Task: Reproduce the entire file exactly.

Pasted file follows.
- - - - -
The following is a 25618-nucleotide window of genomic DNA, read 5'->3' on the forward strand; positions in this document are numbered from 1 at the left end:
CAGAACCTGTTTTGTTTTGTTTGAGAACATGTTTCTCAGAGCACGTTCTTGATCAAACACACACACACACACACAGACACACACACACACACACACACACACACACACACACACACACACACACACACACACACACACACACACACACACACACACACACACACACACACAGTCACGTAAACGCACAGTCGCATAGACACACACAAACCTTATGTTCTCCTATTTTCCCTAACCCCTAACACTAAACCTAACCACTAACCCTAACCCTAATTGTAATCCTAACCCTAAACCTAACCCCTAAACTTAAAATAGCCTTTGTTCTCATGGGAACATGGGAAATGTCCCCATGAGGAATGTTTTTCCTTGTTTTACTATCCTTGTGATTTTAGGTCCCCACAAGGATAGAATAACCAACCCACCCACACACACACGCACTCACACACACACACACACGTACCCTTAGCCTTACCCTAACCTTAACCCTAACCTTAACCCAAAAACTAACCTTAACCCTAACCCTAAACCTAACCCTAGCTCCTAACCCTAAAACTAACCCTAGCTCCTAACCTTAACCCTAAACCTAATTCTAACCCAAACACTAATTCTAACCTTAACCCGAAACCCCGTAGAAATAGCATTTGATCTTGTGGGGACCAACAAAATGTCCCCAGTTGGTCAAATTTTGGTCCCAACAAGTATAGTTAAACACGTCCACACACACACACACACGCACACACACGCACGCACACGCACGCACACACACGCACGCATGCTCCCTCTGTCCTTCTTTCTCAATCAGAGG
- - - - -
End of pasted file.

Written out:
The following is a 25618-nucleotide window of genomic DNA, read 5'->3' on the forward strand; positions in this document are numbered from 1 at the left end:
CAGAACCTGTTTTGTTTTGTTTGAGAACATGTTTCTCAGAGCACGTTCTTGATCAAACACACACACACACACACAGACACACACACACACACACACACACACACACACACACACACACACACACACACACACACACACACACACACACACACACACACACACACACACACAGTCACGTAAACGCACAGTCGCATAGACACACACAAACCTTATGTTCTCCTATTTTCCCTAACCCCTAACACTAAACCTAACCACTAACCCTAACCCTAATTGTAATCCTAACCCTAAACCTAACCCCTAAACTTAAAATAGCCTTTGTTCTCATGGGAACATGGGAAATGTCCCCATGAGGAATGTTTTTCCTTGTTTTACTATCCTTGTGATTTTAGGTCCCCACAAGGATAGAATAACCAACCCACCCACACACACACGCACTCACACACACACACACACGTACCCTTAGCCTTACCCTAACCTTAACCCTAACCTTAACCCAAAAACTAACCTTAACCCTAACCCTAAACCTAACCCTAGCTCCTAACCCTAAAACTAACCCTAGCTCCTAACCTTAACCCTAAACCTAATTCTAACCCAAACACTAATTCTAACCTTAACCCGAAACCCCGTAGAAATAGCATTTGATCTTGTGGGGACCAACAAAATGTCCCCAGTTGGTCAAATTTTGGTCCCAACAAGTATAGTTAAACACGTCCACACACACACACACACGCACACACACGCACGCACACGCACGCACACACACGCACGCATGCTCCCTCTGTCCTTCTTTCTCAATCAGAGG